Issacson & Stein. A Chicago institution that’s been around for over 80 years. Everyone knows the place, but have you ever been in there? When I worked downtown many moons ago, sales people would leave midday to pick up shrimp and oysters for their family dinners, while I was stuck at my desk creating their ads. Once, I got of work early and stopped in, but it was only a few minutes before they were closing. I could never make it in during the week, and by the weekend I had no desire to trek back downtown. Recently, I was in the neighborhood while Issacson & Stein was open (!) and made a point to stop in. Hopefully they had some Branzino fish so that I could try a new recipe from my Nom Nom Paleo cookbook. Issacson & Stein Fish Co Grocery GalThe store was much tinier than I remembered. I also didn’t recall it being self-serve before. When you come in, you can grab a basket, some plastic gloves and as many plastic bags as you need. They really give you the option to choose exactly which fish you want, with your gloved hands, instead of telling someone, “no, not that one, the one next to it.”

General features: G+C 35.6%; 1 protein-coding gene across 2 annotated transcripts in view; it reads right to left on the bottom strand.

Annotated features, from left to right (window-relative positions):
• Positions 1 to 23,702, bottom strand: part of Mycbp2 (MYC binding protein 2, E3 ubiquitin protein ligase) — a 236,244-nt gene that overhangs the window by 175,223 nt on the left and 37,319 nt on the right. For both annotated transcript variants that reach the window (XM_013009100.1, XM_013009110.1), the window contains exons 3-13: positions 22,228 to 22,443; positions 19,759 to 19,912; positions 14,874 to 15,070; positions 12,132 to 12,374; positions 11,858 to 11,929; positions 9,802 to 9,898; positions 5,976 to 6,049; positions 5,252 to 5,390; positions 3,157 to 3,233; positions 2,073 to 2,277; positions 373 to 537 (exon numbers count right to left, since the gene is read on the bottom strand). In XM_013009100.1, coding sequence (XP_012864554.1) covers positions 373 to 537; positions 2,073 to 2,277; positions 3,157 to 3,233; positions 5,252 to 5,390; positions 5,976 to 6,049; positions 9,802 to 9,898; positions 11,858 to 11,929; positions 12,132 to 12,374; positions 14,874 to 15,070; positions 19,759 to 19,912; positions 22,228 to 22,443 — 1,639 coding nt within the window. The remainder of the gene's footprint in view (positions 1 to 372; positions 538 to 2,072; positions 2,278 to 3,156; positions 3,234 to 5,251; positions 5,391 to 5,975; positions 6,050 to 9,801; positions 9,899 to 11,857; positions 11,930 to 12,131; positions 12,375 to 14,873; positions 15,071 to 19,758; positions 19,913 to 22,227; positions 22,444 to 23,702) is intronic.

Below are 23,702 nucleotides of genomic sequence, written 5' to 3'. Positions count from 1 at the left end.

Issacson & Stein Fish Co Fish HeadsEverything was so fresh – the place had no fish odor to it. While they didn’t have the Branzino I was looking for, I knew I could substitute rainbow trout in the dish. They had Fresh Farms beaten by 15 cents on their oyster price: they were only 60 cents each, but I wasn’t in the mood for oysters that day.

Issacson & Stein Fish Co Grocery Gal OystersIssacson & Stein Fish Co Sepia Grocery GalOnce you’re done with your selection, you bring it to a counter where it’s weighed. From there, you get an adding machine receipt which you take up to the counter to pay. Fortunately, my rainbow trout was already cleaned, but if it wasn’t, I’d just have to bring it to the cleaning section after I paid. Issacson & Stein is definitely a self-service, no frills fish place with good prices. It’s also a Chicago institution.

Issacson & Stein Fish Co Grocery Gal

Grocery Gal Issacson & Stein Fish Co receiptOh, and if you were wondering, the trout came out delicious! I bought 2 fish for $12, stuffed them with parsley, thyme, oregano and lemon, and broiled in the oven. Yum!

Issacson & Stein Fish Co Grocery Gal

Issacson & Stein Fish Company. 800 West Fulton Market, Chicago, IL 60607. 312-421-2444. Monday 9am-4:15pm, Tuesday-Friday 8am-4:15pm, Saturday 8am-1pm, Closed Sunday.